I started thinking more deeply about what it means to “feel attractive,” and I remembered how in my mid twenties I would sometimes look in the mirror and think “damn I look good.” This was back when I was suuuper lean, and it always happened when my clothes, hair, and makeup were done in a sexy femme way to go out.
At the time I would have said “I feel hot,” or “I feel confident in my appearance.” But that’s not exactly true.
Looking back I can say that what I was actually experiencing in those moments was a combination of recognizing that I looked very close to the beauty ideals set out for me, and taking pleasure in the meaning and significance I knew people would place on my appearance by looking that way. I knew people would automatically think I was more important, more impressive, and more deserving of kindness, belonging, acceptance, attention, and respect. I knew women would notice me, men would desire me, and people would generally accept me.
That felt good. That’s what I called “confidence.”
I was also so used to thinking of myself from a hypothetical third-party perspective, so used to objectifying myself and spectatoring (imagining myself from the outside instead of experiencing myself from the inside), that sometimes looking that way did turn me on.
It turned me on to know other people would be turned on by me; it made me “feel sexy” to imagine other people thinking I was sexy.
This is what happens when we teach women to think of themselves from the perspectives of people looking at them, instead of from their own perspective. How I felt about myself was constantly changing based on what I thought other people would think/feel about me.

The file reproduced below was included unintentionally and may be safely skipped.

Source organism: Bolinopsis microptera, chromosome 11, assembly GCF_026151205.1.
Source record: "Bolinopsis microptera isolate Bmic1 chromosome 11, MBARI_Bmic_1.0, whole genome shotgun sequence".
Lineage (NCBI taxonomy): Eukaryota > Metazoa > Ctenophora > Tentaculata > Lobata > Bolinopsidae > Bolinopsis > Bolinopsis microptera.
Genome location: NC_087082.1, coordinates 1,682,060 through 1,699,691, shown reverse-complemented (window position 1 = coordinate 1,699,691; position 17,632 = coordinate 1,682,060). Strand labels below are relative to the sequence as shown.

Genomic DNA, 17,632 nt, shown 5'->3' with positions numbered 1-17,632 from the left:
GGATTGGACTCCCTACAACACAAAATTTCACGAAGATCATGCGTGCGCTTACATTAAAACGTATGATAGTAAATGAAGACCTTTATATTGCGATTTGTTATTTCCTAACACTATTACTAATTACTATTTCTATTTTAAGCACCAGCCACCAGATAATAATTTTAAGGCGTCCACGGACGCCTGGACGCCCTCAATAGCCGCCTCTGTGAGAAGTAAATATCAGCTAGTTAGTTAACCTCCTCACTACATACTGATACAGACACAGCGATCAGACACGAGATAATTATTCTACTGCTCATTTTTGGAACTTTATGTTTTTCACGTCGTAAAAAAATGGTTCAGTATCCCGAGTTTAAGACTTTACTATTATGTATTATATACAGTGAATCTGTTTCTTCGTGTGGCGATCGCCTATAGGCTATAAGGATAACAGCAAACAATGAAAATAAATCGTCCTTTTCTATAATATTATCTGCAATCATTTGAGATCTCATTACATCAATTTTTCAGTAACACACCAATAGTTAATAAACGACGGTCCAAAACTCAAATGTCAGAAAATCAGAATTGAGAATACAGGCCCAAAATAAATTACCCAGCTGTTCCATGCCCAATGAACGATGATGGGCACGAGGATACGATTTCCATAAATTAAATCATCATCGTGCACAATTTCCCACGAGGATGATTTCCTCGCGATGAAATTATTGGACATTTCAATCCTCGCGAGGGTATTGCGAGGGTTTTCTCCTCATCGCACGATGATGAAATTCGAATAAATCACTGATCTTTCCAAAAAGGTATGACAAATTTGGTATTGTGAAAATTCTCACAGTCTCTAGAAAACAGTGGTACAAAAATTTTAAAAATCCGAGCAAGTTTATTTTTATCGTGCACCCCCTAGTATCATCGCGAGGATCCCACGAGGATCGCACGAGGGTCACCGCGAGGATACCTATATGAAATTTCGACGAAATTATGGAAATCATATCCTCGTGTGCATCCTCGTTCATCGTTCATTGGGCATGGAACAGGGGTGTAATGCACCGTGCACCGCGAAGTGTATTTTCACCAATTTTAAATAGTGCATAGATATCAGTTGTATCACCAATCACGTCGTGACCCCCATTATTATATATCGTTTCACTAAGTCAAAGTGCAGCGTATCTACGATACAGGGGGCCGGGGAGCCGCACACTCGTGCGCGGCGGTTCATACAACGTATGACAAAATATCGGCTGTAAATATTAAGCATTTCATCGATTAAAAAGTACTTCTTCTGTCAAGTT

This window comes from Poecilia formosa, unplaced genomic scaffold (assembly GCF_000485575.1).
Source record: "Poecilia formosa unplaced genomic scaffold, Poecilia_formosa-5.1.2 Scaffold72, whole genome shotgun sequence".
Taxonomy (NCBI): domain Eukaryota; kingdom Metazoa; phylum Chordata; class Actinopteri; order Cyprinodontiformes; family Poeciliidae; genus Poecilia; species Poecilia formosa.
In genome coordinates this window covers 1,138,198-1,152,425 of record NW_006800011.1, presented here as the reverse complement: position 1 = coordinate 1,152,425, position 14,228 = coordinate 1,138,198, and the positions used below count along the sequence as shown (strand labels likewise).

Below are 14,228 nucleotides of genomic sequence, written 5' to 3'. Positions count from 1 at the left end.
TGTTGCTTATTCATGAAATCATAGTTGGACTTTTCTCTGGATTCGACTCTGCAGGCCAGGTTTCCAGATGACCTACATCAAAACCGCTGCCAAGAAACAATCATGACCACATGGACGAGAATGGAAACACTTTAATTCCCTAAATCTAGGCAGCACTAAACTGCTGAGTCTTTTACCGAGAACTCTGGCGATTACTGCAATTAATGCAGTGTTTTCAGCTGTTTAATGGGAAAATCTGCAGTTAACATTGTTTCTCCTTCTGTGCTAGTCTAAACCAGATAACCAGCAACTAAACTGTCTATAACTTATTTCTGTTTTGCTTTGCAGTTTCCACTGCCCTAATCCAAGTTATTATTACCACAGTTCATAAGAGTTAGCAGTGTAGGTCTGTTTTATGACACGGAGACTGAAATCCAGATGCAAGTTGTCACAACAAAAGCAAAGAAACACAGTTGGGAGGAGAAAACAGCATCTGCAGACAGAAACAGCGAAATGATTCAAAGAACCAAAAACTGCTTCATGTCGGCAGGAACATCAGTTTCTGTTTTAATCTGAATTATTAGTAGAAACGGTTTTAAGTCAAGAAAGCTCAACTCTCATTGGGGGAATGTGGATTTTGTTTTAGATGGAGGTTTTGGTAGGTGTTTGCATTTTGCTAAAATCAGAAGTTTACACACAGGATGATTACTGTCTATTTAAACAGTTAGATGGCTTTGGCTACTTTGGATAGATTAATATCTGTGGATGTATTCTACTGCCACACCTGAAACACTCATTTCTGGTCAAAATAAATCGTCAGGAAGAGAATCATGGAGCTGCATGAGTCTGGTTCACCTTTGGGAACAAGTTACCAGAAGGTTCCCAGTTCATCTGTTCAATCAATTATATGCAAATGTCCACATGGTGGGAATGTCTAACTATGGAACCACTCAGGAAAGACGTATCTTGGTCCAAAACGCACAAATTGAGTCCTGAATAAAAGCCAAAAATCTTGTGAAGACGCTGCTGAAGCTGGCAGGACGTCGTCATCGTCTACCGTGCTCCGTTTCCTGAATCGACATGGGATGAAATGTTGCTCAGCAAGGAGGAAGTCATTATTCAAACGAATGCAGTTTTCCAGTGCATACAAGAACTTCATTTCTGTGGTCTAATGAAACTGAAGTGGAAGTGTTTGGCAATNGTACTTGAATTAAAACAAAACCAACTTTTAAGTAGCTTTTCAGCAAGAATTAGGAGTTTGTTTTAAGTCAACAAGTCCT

On a “bad” face or body day I would get upset and “feel ugly” and insecure, while on a “good” face or body day I “felt hot” and confident.
The pleasure I took in those moments wasn’t my own, though. I wasn’t attracted to myself, I was just excited by the idea that other people would be attracted to me, and excited by what being attractive to others meant.
For the record, I no longer experience these swings. I don’t have days where I “feel attractive” like that anymore. I can still recognize when I’m presenting myself in a way that’s closer or further from societal beauty ideals, but I feel pretty neutrally about both. There’s not a lot of pleasure or pride on a “closer to ideals” day, and there’s almost zero displeasure or insecurity on a “further from ideals” day.